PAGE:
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I Belong


Review: Froi of the Exiles by Melina Marchetta

Title: Froi of the Exiles

Author: Melina Marchetta

Genre: YA Fantasy

Series: Lumatere Chronicles (Book 2)

Publication Date: March 13, 2012

Format: Hardcover, 596 Pages

ISBN-10: 0763647594 (Candlewick Press)

ISBN-13: 978-0763647599 (Candlewick Press)

Reviewed by: Michelle

Synopsis:

Blood sings to blood, Froi . . .
Those born last will make the first . . .
For Charyn will be barren no more.

Three years after the curse on Lumatere was lifted, Froi has found his home… Or so he believes…

Fiercely loyal to the Queen and Finnikin, Froi has been trained roughly and lovingly by the Guard sworn to protect the royal family, and has learned to control his quick temper. But when he is sent on a secretive mission to the kingdom of Charyn, nothing could have prepared him for what he finds. Here he encounters a damaged people who are not who they seem, and must unravel both the dark bonds of kinship and the mysteries of a half-mad Princess.

And in this barren and mysterious place, he will discover that there is a song sleeping in his blood, and though Froi would rather not, the time has come to listen.

Quick & Dirty: Marchetta does it again with superb characterization and a wonderful world, filled with curses, mystery, and at the very bottom, love.

Opening Sentence: They call her Quintana the cursemaker.

Excerpt: Yes

The Review:

Melina Marchetta is one of my top 5 favorite authors. If it weren’t for a few nostalgia/growing up loyalty reasons, she would probably be my favorite author. With Froi of the Exiles, the follow-up story to Finnikin of the Rock, I saw the depth of emotion and turmoil that Marchetta brought me to. I saw more of her talent that I never knew existed. And, above all else, I learned more about a world that I desperately wish existed.

In continuation with the Lumatere Chronicles, Froi of the Exiles brings us several years after the end of Finnikin of the Rock. Isaboe is finding her place as a Queen, and Finnikin as the Queen’s consort. Froi has grown into a young man, filled with all the teachings and morals that the Lumaterians have to offer. There is a mission, and Froi is the man for the job. He must travel to Charyn and act as a spy. In doing so, he finds out more about himself than he has ever before. He befriends and begins to love, forgetting about his original vows. In the end, Froi must decide where his loyalties lie and who he will have to betray.

Froi wasn’t someone who I immediately connected with, in Finnikin of the Rock. I was hesitant to accept him as a part of a cast that I was already so in love with. But Froi surprised me so much in this book. He matured into this young man with intense personal thought and deep emotional feelings. I respected his actions, and through them I understood who he is and who he will become to be. Froi was a great hero. He really showed me perseverance and determination, all while struggling with his own emotions and conscience. I love him.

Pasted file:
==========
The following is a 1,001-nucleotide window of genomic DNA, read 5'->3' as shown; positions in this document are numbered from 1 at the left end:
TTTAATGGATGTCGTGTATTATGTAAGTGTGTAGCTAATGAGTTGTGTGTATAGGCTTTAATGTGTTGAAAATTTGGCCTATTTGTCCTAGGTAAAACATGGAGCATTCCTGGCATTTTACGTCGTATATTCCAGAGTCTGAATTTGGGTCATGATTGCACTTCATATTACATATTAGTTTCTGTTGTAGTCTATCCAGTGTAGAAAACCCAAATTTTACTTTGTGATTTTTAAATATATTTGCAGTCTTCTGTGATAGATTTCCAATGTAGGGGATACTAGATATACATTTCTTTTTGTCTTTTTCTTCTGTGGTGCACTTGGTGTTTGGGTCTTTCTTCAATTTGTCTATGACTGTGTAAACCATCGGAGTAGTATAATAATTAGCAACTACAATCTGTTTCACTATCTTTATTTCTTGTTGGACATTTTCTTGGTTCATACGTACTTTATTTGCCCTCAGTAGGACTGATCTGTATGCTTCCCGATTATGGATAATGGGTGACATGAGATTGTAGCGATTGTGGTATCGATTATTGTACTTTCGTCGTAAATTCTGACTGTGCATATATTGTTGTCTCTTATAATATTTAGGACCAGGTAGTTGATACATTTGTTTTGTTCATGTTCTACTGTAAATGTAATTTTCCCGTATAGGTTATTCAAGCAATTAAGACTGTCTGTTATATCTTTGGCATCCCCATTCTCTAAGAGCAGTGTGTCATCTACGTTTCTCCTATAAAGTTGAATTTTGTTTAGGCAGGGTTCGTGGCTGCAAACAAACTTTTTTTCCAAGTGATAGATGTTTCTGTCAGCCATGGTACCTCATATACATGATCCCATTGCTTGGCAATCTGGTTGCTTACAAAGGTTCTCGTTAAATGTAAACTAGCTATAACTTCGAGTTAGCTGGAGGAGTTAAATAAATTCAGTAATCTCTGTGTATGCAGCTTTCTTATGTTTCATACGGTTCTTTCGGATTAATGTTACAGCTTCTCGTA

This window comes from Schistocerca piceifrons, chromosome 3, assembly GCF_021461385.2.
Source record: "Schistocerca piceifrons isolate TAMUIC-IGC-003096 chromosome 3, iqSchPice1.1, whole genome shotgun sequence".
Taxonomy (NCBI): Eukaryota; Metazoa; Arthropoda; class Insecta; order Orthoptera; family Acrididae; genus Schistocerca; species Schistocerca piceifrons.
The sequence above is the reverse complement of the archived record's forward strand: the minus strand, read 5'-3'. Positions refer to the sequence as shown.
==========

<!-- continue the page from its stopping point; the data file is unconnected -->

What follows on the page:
The characterization is superb. There are very few who develop and nurture characters as well as Marchetta does. I was perplexed with how Marchetta managed to reveal plots like layers of onions. Each word wasn’t written without purpose and meaning, and it was all flawlessly done in a cohesive way. Marchetta brought these characters to darkness. I know that the theme of Finnikin was a little dark also, but with Froi of the Exiles, she really brought out the evil and creepy.

Lumatere and its neighboring lands are more than just words on a page. For me, Marchetta did more than just develop these places for the imagination. Instead, she created a world to be lived in. Each place, each tree, and each ounce of air was a part of an amazing imaginary experience. It was realistic and memorable, making a mark in my imaginary world map. How can I not love Charyn? It has its own magic and appeal, and with the time spent there, it erased all of my preconceived notions and took away all the pain that I felt from Finnikin.

Froi of the Exiles is written in a third person perspective, and it was perfect for the story. Marchetta tells the tale through the eyes of each character so seamlessly that I almost didn’t notice the switch. There is an exciting thrill factor that I anticipated with each passing sentence. This fantasy structured story wowed me. I love the writing. It’s like her words are like friends, telling you a familiar tale that has been told before.

Marchetta is a literary genius. When I read one of her stories, they really last in your memories. I’ve had Froi on my mind for a week now, and I don’t think this is going away any time soon. I’ve read Finnikin several times now, and I’m sure that will be the same for Froi of the Exiles. I highly urge you to read Froi, Finnikin, and the Lumatere Chronicles. You really won’t regret it.

Notable Scene:

Finnikin rubbed his eyes, shaking his head. After a moment he said, ‘A sad tale, Charynite, but I still don’t understand why you’re here.’

‘Because you have a lad who speaks our language, who is of the same age as a lastborn, and who is not so useless. More importantly, he is trained as an assassin.’ Rafuel’s eyes caught Froi’s. ‘Yes?’

No one spoke. Froi stiffened, his eyes locked with the Charynite’s. Froi could see the man was hiding something. He had been trained to notice the signs.

‘Gentlemen, your kingdom or mine could not have asked for a more perfect weapon to rid ourselves of this most base of kings. Your lad from the Flatlands is our only hope.’

The Lumatere Chronicles:

1. Finnikin of the Rock

2. Froi of the Exiles

3. Quintana of the Charyn (March 12, 2013)

FTC Advisory: I purchased this copy of Froi of the Exiles.  No goody bags, sponsorships, “material connections,” or bribes were exchanged for my review.

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